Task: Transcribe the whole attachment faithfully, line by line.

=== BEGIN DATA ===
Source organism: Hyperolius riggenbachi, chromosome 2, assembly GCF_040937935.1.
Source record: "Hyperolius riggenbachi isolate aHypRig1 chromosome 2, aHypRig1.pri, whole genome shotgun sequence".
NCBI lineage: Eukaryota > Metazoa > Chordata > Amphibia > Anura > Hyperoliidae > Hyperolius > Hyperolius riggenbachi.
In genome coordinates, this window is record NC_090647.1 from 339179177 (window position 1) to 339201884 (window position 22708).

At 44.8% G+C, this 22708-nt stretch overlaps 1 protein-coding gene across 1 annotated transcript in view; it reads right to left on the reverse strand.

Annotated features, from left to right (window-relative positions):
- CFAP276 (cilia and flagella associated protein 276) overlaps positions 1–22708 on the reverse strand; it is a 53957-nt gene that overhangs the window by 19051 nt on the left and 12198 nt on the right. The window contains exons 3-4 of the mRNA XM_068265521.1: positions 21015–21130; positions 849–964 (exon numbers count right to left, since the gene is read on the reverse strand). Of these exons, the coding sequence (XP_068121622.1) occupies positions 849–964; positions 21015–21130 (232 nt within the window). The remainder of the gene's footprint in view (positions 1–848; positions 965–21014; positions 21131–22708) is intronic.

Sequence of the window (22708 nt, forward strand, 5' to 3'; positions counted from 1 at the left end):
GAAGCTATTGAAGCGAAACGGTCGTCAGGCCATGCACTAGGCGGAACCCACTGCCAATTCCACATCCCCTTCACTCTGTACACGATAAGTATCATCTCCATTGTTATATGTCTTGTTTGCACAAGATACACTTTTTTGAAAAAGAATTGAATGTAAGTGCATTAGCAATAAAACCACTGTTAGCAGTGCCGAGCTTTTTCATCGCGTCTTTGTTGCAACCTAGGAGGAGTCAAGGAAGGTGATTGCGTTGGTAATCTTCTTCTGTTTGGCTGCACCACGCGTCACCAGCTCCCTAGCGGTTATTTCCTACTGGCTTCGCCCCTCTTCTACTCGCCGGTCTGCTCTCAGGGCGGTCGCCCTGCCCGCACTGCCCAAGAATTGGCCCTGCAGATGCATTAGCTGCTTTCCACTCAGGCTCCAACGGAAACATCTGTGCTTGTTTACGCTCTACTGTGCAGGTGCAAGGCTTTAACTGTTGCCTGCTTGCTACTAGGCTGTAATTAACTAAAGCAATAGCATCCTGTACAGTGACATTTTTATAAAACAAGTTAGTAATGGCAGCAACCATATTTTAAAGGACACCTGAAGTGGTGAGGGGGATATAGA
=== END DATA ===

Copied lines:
Source organism: Hyperolius riggenbachi, chromosome 2, assembly GCF_040937935.1.
Source record: "Hyperolius riggenbachi isolate aHypRig1 chromosome 2, aHypRig1.pri, whole genome shotgun sequence".
NCBI lineage: Eukaryota > Metazoa > Chordata > Amphibia > Anura > Hyperoliidae > Hyperolius > Hyperolius riggenbachi.
In genome coordinates, this window is record NC_090647.1 from 339179177 (window position 1) to 339201884 (window position 22708).

At 44.8% G+C, this 22708-nt stretch overlaps 1 protein-coding gene across 1 annotated transcript in view; it reads right to left on the reverse strand.

Annotated features, from left to right (window-relative positions):
- CFAP276 (cilia and flagella associated protein 276) overlaps positions 1–22708 on the reverse strand; it is a 53957-nt gene that overhangs the window by 19051 nt on the left and 12198 nt on the right. The window contains exons 3-4 of the mRNA XM_068265521.1: positions 21015–21130; positions 849–964 (exon numbers count right to left, since the gene is read on the reverse strand). Of these exons, the coding sequence (XP_068121622.1) occupies positions 849–964; positions 21015–21130 (232 nt within the window). The remainder of the gene's footprint in view (positions 1–848; positions 965–21014; positions 21131–22708) is intronic.

Sequence of the window (22708 nt, forward strand, 5' to 3'; positions counted from 1 at the left end):
GAAGCTATTGAAGCGAAACGGTCGTCAGGCCATGCACTAGGCGGAACCCACTGCCAATTCCACATCCCCTTCACTCTGTACACGATAAGTATCATCTCCATTGTTATATGTCTTGTTTGCACAAGATACACTTTTTTGAAAAAGAATTGAATGTAAGTGCATTAGCAATAAAACCACTGTTAGCAGTGCCGAGCTTTTTCATCGCGTCTTTGTTGCAACCTAGGAGGAGTCAAGGAAGGTGATTGCGTTGGTAATCTTCTTCTGTTTGGCTGCACCACGCGTCACCAGCTCCCTAGCGGTTATTTCCTACTGGCTTCGCCCCTCTTCTACTCGCCGGTCTGCTCTCAGGGCGGTCGCCCTGCCCGCACTGCCCAAGAATTGGCCCTGCAGATGCATTAGCTGCTTTCCACTCAGGCTCCAACGGAAACATCTGTGCTTGTTTACGCTCTACTGTGCAGGTGCAAGGCTTTAACTGTTGCCTGCTTGCTACTAGGCTGTAATTAACTAAAGCAATAGCATCCTGTACAGTGACATTTTTATAAAACAAGTTAGTAATGGCAGCAACCATATTTTAAAGGACACCTGAAGTGGTGAGGGGGATATAGA